There are cost savings to be made, especially if taking up space for a team with a volatile headcount. Given the current economic client we expect generic mid office functions to start using this space.

There is definitely more to come from MNCs, which will underpin the growth and the scale of flexible workspace operators globally and we fully expect Asia to see significant growth in the coming two to three years.


3/ You have stated that we are seeing traditional serviced offices are beginning to remodel and accommodate a more modern look. Do you have any tips for offices looking to change the working environment that their employees work in?    

It is very difficult for organisations to re-create the environment internally, even with creative workplace strategy you cannot recreate the community and hence why MNCs will take up space with operators rather than simply recreating the funky space. The flexible workspace sector is about people not about real estate and while you can create a beautiful space the dynamic is created by a well curated community – something difficult to quantify, but vitally important.


Peter Northcott from Flyspaces:

1/ Flyspaces lists coworking spaces from different countries, have you seen an overall change in how coworking spaces are designed in the past several years?   

Lots of changes. Generally, spaces are offering more services, focusing on community aspects as benefits to their members, launching frequent events - all adding value outside of pure workspaces. Singapore has been a leader from a design and innovation perspective in the coworking space, many high end and unique spaces


2/ With more and more start-ups/coworking spaces opting to have an open plan office to suit the rising millennial workforce from the beginning. How have existing companies reacted to the office trends?

Different rate of adoption across the world. Obviously quicker in NA with more mature market, large companies and multinationals are slower to adopt in SEA. I think open office plan 'desire' is a myth; people are proven to prefer their own spaces. Hence services such as Thinkpods at Regus. Open plans are good for community aspects, networking, but not so much for working, necessarily.In Singapore companies such as Unilever are opening their own coworking space, which is also accessible to other companies. FlySpaces have seen companies in our operating markets trying products such as Passport, which offers flexible workspace bookings across cities (piloting in Manila). There is interest and demand from companies looking to provide additional non-monetary benefits, such as workspace flexibility. Especially in a congested city such as Manila where traffic can make or break whether or not a potential candidate chooses your company or another closer option. It is a real and tangible concern for workers not only in Manila, but other large SEA cities.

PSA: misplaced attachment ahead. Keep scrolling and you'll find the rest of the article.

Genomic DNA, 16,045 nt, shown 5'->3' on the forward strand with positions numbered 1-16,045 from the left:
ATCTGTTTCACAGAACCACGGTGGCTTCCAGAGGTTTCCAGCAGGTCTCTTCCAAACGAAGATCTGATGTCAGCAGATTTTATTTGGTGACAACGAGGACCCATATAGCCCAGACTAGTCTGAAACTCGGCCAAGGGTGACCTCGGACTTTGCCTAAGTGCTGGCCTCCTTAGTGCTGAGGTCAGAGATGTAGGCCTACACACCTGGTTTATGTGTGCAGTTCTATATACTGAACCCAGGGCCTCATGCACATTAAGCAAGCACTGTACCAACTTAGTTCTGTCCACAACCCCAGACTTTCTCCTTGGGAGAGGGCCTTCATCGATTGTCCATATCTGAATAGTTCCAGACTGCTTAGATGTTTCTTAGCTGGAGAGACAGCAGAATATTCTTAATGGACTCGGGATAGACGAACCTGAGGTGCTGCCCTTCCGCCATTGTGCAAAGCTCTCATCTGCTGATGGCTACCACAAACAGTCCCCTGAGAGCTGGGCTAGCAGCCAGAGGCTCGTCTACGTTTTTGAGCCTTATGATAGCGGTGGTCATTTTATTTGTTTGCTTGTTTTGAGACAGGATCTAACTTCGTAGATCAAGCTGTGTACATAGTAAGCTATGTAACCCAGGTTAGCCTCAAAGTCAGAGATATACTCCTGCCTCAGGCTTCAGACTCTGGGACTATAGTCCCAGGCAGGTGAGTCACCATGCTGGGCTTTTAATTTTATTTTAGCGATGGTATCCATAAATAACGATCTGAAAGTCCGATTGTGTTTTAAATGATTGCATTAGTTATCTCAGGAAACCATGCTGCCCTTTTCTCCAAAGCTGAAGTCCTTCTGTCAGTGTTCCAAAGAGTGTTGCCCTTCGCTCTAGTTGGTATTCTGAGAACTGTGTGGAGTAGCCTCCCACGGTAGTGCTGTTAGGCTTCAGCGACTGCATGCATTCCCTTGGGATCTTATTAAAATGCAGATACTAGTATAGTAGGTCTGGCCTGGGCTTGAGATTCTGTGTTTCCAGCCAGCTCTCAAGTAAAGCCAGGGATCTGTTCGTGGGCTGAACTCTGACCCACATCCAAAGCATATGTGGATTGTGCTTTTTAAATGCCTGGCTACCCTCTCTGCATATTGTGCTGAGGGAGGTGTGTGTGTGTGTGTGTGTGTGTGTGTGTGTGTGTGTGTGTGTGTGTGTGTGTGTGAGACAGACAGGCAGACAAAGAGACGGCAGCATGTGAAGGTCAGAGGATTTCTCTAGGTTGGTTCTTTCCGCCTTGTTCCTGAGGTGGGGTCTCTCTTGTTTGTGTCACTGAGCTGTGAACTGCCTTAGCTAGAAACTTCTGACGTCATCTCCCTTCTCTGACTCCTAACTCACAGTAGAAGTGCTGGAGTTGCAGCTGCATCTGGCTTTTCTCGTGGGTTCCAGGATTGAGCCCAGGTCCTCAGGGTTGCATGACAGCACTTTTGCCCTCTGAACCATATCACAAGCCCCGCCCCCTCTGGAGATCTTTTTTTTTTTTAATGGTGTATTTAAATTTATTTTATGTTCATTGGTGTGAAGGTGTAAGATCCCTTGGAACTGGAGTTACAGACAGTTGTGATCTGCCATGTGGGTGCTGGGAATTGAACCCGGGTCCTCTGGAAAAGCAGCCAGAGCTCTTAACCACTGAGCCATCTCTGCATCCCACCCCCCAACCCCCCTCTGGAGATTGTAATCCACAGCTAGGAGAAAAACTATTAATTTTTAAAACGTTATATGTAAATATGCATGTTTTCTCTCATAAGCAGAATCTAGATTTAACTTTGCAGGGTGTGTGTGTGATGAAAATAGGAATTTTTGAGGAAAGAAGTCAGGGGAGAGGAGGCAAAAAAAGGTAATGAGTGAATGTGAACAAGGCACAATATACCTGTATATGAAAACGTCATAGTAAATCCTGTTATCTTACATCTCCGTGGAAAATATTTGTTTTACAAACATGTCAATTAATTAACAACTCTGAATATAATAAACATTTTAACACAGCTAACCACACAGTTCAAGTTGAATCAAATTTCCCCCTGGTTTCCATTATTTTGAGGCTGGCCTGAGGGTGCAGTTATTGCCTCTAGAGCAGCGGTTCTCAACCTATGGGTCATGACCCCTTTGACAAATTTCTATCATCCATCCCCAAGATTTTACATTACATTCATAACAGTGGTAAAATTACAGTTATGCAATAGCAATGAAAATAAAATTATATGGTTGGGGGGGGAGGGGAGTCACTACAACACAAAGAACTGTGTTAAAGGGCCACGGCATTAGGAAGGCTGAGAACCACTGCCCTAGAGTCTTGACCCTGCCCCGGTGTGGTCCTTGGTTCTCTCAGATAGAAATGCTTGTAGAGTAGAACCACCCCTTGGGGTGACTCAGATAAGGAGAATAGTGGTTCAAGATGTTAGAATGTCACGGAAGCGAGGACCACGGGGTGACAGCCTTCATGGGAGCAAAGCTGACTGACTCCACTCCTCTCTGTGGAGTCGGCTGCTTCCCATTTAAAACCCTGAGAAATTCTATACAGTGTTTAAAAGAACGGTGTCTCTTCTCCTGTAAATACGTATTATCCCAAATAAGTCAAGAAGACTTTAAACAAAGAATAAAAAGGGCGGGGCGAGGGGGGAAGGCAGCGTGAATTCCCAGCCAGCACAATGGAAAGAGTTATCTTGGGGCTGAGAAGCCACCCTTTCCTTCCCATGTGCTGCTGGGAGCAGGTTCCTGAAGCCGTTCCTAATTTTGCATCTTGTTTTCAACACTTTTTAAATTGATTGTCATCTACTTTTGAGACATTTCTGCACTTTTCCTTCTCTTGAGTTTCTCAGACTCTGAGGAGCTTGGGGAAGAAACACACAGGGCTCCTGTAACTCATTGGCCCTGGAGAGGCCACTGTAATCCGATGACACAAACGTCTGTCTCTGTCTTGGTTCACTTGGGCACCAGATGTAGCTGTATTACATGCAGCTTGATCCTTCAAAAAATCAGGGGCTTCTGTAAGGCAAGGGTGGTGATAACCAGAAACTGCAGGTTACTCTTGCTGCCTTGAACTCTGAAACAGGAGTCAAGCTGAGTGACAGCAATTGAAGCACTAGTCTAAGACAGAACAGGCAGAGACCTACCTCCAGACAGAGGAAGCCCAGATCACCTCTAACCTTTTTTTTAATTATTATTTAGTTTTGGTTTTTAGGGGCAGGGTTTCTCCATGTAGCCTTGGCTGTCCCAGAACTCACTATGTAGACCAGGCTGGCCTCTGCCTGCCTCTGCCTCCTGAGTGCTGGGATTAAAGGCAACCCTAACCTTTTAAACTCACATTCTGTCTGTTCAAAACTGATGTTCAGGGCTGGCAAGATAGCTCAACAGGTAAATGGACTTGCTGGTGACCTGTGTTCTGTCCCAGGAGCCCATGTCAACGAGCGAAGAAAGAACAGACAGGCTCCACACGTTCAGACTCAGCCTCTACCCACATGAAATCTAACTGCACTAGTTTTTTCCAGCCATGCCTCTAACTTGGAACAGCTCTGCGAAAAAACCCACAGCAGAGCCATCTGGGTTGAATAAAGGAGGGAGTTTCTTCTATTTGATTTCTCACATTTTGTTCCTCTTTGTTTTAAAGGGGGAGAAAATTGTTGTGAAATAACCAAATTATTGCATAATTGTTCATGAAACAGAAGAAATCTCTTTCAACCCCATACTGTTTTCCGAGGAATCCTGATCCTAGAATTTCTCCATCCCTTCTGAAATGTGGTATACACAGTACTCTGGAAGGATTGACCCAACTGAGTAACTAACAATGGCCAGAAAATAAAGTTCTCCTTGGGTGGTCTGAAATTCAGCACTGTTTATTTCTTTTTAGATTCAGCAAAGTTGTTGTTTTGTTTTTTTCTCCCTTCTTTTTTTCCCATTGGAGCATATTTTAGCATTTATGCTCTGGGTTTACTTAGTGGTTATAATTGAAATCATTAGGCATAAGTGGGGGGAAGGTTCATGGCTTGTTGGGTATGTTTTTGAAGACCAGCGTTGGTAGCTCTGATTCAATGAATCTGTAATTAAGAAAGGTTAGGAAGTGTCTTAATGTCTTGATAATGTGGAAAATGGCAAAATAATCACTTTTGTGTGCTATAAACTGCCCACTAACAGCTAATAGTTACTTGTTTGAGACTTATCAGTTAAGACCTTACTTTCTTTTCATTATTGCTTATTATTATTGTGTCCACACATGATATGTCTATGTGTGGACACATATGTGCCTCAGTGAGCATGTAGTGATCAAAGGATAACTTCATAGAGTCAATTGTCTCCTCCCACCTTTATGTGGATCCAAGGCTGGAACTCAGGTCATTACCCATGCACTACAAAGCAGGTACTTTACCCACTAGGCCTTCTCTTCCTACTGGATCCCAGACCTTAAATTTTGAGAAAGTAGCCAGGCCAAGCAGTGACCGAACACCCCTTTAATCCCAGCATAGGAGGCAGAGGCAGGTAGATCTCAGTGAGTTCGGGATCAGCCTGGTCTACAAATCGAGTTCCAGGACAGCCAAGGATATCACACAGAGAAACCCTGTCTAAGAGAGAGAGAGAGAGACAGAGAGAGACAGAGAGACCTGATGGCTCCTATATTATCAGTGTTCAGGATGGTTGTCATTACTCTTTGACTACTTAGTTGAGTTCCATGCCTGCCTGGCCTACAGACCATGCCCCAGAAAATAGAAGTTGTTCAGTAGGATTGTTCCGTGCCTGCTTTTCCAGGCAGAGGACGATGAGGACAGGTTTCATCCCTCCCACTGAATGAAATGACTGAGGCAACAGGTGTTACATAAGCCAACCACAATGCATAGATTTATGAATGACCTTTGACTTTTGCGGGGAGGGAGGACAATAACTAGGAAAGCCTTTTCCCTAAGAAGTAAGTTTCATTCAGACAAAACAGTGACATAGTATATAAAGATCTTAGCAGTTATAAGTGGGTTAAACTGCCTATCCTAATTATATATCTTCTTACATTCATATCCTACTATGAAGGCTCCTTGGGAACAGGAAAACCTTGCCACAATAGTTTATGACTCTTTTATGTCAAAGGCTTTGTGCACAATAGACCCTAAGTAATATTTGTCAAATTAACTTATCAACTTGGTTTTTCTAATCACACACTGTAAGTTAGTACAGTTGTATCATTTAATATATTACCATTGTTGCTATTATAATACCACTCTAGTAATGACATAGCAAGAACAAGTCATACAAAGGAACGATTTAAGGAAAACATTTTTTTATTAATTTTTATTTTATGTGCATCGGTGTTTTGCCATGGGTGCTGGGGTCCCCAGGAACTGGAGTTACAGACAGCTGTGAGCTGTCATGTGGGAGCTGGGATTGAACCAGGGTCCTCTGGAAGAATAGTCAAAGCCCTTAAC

3/ Do you have any tips for offices looking to change the working environment that their employees work in? 

Listen to your staff, try new solutions, empower department heads to manage their teams and workspaces in more flexible terms. A one-size-fits-all solution is rarely applicable these days. There are many tools out there which can enhance the ability to collaborate, such as Slack, driving quick and transparent conversations across the organization. There are also many workspace solutions out there as well, with FlySpaces being one of the few platforms which encompass multiple options and flexible terms across many markets. It is this flexibility and depth of options which we have always been striving to provide to businesses, as we are always listening to our clients' concerns and are looking to stay ahead of the demand.


The Road Forward

There is a clear set of trends moving forward that will possibly make the old ideas of what an office should be out of date, but at the same time it’s not as though there will be a single answer to those ideas either. Rather, the new office will be born of a design process that is tailored to the needs of its tenants, while carrying the collective and open characteristics that will reflect the values they adapt.

Serviced offices and real estate companies are responding to the challenge now by developing workplaces perfectly suited and personalised based on their clients’ needs. In time, we may see that every office will become a unique creation, a careful balance of form, function and technology.